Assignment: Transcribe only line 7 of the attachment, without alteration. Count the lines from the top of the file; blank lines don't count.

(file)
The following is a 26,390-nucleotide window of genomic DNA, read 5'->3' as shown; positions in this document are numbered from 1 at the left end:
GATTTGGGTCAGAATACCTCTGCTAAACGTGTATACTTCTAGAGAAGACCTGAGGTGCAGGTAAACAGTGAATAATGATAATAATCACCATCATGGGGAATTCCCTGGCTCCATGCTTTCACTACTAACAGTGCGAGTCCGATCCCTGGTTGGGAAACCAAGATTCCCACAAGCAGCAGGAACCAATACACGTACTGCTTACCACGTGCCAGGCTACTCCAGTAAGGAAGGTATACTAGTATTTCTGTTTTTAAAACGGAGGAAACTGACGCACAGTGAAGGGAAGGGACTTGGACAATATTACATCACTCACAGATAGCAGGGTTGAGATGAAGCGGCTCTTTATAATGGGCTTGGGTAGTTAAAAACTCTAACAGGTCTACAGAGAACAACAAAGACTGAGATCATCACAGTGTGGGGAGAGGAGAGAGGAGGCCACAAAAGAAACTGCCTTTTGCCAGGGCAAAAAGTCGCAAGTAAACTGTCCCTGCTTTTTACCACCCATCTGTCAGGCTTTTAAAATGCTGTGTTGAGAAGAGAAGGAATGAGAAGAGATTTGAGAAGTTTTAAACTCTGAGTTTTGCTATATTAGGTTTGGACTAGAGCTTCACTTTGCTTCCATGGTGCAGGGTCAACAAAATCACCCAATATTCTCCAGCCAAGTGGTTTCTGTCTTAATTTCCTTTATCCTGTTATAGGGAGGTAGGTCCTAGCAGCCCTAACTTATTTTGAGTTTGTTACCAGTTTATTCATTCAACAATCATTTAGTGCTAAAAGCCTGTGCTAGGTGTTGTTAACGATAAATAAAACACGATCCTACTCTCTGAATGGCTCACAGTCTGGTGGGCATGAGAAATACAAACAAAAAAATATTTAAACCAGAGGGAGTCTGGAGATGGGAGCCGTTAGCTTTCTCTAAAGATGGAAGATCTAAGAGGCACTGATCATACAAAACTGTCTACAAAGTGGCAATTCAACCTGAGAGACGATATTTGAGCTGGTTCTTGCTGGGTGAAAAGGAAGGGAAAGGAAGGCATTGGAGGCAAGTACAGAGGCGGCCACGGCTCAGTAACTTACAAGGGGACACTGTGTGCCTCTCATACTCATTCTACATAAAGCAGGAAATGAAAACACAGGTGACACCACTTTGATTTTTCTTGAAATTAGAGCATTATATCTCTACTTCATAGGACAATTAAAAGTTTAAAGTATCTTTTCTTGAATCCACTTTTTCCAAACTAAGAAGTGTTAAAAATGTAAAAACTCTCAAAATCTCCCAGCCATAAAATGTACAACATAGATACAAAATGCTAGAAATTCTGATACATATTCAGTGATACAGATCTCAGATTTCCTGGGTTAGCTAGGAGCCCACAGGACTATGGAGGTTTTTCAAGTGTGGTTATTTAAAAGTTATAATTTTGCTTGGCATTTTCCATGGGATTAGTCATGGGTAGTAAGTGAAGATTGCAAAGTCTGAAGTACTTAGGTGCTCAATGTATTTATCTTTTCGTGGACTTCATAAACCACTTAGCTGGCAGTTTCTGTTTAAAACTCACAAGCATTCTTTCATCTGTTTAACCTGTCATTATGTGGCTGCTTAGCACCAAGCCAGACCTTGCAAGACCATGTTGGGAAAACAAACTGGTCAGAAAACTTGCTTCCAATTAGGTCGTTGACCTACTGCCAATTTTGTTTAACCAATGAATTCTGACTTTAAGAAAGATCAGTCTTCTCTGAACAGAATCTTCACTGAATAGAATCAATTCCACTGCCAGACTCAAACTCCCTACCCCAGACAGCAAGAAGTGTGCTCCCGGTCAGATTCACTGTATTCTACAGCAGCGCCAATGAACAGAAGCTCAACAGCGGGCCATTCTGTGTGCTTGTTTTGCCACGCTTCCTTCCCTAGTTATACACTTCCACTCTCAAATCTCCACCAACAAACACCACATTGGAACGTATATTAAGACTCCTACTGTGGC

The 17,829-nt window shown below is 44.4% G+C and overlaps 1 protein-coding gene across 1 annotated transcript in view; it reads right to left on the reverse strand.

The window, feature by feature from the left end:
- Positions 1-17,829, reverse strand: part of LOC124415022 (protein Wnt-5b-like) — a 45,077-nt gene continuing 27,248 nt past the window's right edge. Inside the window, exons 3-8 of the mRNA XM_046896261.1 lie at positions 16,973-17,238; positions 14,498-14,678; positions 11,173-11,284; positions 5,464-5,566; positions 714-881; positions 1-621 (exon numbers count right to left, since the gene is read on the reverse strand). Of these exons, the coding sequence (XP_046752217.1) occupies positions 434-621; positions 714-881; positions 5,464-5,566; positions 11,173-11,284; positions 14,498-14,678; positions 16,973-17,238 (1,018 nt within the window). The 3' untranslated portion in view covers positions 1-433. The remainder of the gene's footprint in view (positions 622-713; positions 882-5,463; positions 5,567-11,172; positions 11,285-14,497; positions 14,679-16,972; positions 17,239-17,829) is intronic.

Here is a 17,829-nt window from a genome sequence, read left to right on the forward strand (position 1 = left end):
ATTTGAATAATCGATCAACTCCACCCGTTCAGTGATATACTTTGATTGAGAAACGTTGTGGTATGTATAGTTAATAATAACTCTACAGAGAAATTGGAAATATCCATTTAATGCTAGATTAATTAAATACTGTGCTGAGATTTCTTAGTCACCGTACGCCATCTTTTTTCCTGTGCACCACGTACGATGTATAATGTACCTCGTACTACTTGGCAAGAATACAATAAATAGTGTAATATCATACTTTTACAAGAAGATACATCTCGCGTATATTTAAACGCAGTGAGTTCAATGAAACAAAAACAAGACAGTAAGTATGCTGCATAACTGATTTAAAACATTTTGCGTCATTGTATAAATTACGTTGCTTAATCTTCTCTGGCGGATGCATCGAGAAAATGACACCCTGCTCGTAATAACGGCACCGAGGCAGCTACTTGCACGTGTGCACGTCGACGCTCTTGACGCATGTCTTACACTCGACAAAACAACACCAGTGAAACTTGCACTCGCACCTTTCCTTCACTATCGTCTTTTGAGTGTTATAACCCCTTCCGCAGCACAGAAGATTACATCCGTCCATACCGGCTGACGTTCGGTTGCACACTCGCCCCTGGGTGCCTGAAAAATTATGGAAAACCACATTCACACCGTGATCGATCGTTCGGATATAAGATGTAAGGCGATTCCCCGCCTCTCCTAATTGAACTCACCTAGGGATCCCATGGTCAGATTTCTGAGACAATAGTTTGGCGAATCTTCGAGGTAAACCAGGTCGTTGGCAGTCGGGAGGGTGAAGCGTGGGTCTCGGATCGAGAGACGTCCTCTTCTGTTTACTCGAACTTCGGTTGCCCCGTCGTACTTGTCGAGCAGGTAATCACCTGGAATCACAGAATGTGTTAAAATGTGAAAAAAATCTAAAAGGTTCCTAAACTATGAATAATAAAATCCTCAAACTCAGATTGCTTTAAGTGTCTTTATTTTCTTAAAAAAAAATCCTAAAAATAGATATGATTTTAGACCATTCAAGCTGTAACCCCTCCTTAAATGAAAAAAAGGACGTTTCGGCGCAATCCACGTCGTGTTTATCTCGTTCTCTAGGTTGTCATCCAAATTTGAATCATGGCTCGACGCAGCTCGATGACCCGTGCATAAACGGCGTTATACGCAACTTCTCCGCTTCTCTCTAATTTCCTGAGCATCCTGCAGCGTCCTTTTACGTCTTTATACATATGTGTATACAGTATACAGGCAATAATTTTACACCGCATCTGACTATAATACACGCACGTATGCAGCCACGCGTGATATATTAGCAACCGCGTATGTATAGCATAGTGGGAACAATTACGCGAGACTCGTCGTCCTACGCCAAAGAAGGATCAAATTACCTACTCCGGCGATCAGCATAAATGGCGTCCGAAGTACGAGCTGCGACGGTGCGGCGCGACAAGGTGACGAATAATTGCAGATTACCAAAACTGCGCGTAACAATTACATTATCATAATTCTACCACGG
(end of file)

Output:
ATTTGAATAATCGATCAACTCCACCCGTTCAGTGATATACTTTGATTGAGAAACGTTGTGGTATGTATAGTTAATAATAACTCTACAGAGAAATTGGAAATATCCATTTAATGCTAGATTAATTAAATACTGTGCTGAGATTTCTTAGTCACCGTACGCCATCTTTTTTCCTGTGCACCACGTACGATGTATAATGTACCTCGTACTACTTGGCAAGAATACAATAAATAGTGTAATATCATACTTTTACAAGAAGATACATCTCGCGTATATTTAAACGCAGTGAGTTCAATGAAACAAAAACAAGACAGTAAGTATGCTGCATAACTGATTTAAAACATTTTGCGTCATTGTATAAATTACGTTGCTTAATCTTCTCTGGCGGATGCATCGAGAAAATGACACCCTGCTCGTAATAACGGCACCGAGGCAGCTACTTGCACGTGTGCACGTCGACGCTCTTGACGCATGTCTTACACTCGACAAAACAACACCAGTGAAACTTGCACTCGCACCTTTCCTTCACTATCGTCTTTTGAGTGTTATAACCCCTTCCGCAGCACAGAAGATTACATCCGTCCATACCGGCTGACGTTCGGTTGCACACTCGCCCCTGGGTGCCTGAAAAATTATGGAAAACCACATTCACACCGTGATCGATCGTTCGGATATAAGATGTAAGGCGATTCCCCGCCTCTCCTAATTGAACTCACCTAGGGATCCCATGGTCAGATTTCTGAGACAATAGTTTGGCGAATCTTCGAGGTAAACCAGGTCGTTGGCAGTCGGGAGGGTGAAGCGTGGGTCTCGGATCGAGAGACGTCCTCTTCTGTTTACTCGAACTTCGGTTGCCCCGTCGTACTTGTCGAGCAGGTAATCACCTGGAATCACAGAATGTGTTAAAATGTGAAAAAAATCTAAAAGGTTCCTAAACTATGAATAATAAAATCCTCAAACTCAGATTGCTTTAAGTGTCTTTATTTTCTTAAAAAAAAATCCTAAAAATAGATATGATTTTAGACCATTCAAGCTGTAACCCCTCCTTAAATGAAAAAAAGGACGTTTCGGCGCAATCCACGTCGTGTTTATCTCGTTCTCTAGGTTGTCATCCAAATTTGAATCATGGCTCGACGCAGCTCGATGACCCGTGCATAAACGGCGTTATACGCAACTTCTCCGCTTCTCTCTAATTTCCTGAGCATCCTGCAGCGTCCTTTTACGTCTTTATACATATGTGTATACAGTATACAGGCAATAATTTTACACCGCATCTGACTATAATACACGCACGTATGCAGCCACGCGTGATATATTAGCAACCGCGTATGTATAGCATAGTGGGAACAATTACGCGAGACTCGTCGTCCTACGCCAAAGAAGGATCAAATTACCTACTCCGGCGATCAGCATAAATGGCGTCCGAAGTACGAGCTGCGACGGTGCGGCGCGACAAGGTGACGAATAATTGCAGATTACCAAAACTGCGCGTAACAATTACATTATCATAATTCTACCACGG